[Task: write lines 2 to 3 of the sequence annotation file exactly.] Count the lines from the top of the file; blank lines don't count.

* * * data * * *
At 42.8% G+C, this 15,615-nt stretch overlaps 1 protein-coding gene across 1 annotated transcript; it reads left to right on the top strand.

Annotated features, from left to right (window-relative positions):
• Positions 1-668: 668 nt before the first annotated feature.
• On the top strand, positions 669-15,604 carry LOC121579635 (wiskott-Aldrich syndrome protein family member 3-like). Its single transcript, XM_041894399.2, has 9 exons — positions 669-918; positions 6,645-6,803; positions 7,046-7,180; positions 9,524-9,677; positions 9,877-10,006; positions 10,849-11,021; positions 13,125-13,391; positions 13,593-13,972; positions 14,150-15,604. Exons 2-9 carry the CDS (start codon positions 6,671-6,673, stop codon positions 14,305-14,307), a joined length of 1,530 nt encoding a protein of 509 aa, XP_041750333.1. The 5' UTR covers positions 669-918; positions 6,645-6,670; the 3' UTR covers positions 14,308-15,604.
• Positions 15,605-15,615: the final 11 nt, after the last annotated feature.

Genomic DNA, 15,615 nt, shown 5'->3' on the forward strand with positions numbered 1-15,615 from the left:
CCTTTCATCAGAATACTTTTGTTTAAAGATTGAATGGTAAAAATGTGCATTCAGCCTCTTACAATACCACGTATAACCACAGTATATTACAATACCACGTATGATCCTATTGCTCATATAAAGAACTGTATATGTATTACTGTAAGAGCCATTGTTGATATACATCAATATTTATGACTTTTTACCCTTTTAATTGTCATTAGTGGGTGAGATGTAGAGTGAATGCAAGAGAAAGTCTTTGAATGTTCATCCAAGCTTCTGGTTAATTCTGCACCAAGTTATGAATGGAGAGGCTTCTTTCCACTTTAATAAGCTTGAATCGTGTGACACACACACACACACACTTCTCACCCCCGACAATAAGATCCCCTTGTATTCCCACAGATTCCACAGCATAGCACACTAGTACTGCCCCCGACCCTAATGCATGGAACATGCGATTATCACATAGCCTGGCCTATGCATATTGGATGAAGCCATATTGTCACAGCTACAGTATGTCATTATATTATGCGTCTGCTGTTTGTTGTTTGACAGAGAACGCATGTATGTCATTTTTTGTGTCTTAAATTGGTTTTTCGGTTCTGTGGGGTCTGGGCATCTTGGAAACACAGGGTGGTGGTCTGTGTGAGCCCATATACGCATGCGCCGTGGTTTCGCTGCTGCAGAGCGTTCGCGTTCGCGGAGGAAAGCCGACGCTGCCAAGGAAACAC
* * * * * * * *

Annotated features, from left to right (window-relative positions):
• Positions 1-668: 668 nt before the first annotated feature.